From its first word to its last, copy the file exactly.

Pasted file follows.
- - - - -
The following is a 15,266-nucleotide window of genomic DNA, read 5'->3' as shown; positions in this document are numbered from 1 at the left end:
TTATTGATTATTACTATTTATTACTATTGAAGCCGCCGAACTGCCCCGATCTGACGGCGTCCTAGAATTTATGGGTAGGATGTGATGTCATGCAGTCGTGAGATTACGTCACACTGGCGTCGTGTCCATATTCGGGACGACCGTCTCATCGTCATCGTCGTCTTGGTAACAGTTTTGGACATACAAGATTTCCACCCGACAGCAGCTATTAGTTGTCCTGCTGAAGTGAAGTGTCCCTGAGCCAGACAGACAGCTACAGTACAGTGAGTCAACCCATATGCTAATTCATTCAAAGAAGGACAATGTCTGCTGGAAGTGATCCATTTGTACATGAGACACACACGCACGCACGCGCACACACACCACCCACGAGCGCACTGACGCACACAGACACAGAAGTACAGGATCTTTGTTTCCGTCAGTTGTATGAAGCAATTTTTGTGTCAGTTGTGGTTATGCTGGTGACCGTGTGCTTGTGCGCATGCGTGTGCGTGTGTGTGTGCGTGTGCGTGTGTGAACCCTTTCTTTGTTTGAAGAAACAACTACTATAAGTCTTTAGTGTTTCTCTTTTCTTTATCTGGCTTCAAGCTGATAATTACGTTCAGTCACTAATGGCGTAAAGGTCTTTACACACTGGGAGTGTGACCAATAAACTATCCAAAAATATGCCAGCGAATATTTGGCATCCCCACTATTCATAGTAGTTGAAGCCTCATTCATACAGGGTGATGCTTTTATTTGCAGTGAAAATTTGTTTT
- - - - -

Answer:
The following is a 15,266-nucleotide window of genomic DNA, read 5'->3' as shown; positions in this document are numbered from 1 at the left end:
TTATTGATTATTACTATTTATTACTATTGAAGCCGCCGAACTGCCCCGATCTGACGGCGTCCTAGAATTTATGGGTAGGATGTGATGTCATGCAGTCGTGAGATTACGTCACACTGGCGTCGTGTCCATATTCGGGACGACCGTCTCATCGTCATCGTCGTCTTGGTAACAGTTTTGGACATACAAGATTTCCACCCGACAGCAGCTATTAGTTGTCCTGCTGAAGTGAAGTGTCCCTGAGCCAGACAGACAGCTACAGTACAGTGAGTCAACCCATATGCTAATTCATTCAAAGAAGGACAATGTCTGCTGGAAGTGATCCATTTGTACATGAGACACACACGCACGCACGCGCACACACACCACCCACGAGCGCACTGACGCACACAGACACAGAAGTACAGGATCTTTGTTTCCGTCAGTTGTATGAAGCAATTTTTGTGTCAGTTGTGGTTATGCTGGTGACCGTGTGCTTGTGCGCATGCGTGTGCGTGTGTGTGTGCGTGTGCGTGTGTGAACCCTTTCTTTGTTTGAAGAAACAACTACTATAAGTCTTTAGTGTTTCTCTTTTCTTTATCTGGCTTCAAGCTGATAATTACGTTCAGTCACTAATGGCGTAAAGGTCTTTACACACTGGGAGTGTGACCAATAAACTATCCAAAAATATGCCAGCGAATATTTGGCATCCCCACTATTCATAGTAGTTGAAGCCTCATTCATACAGGGTGATGCTTTTATTTGCAGTGAAAATTTGTTTT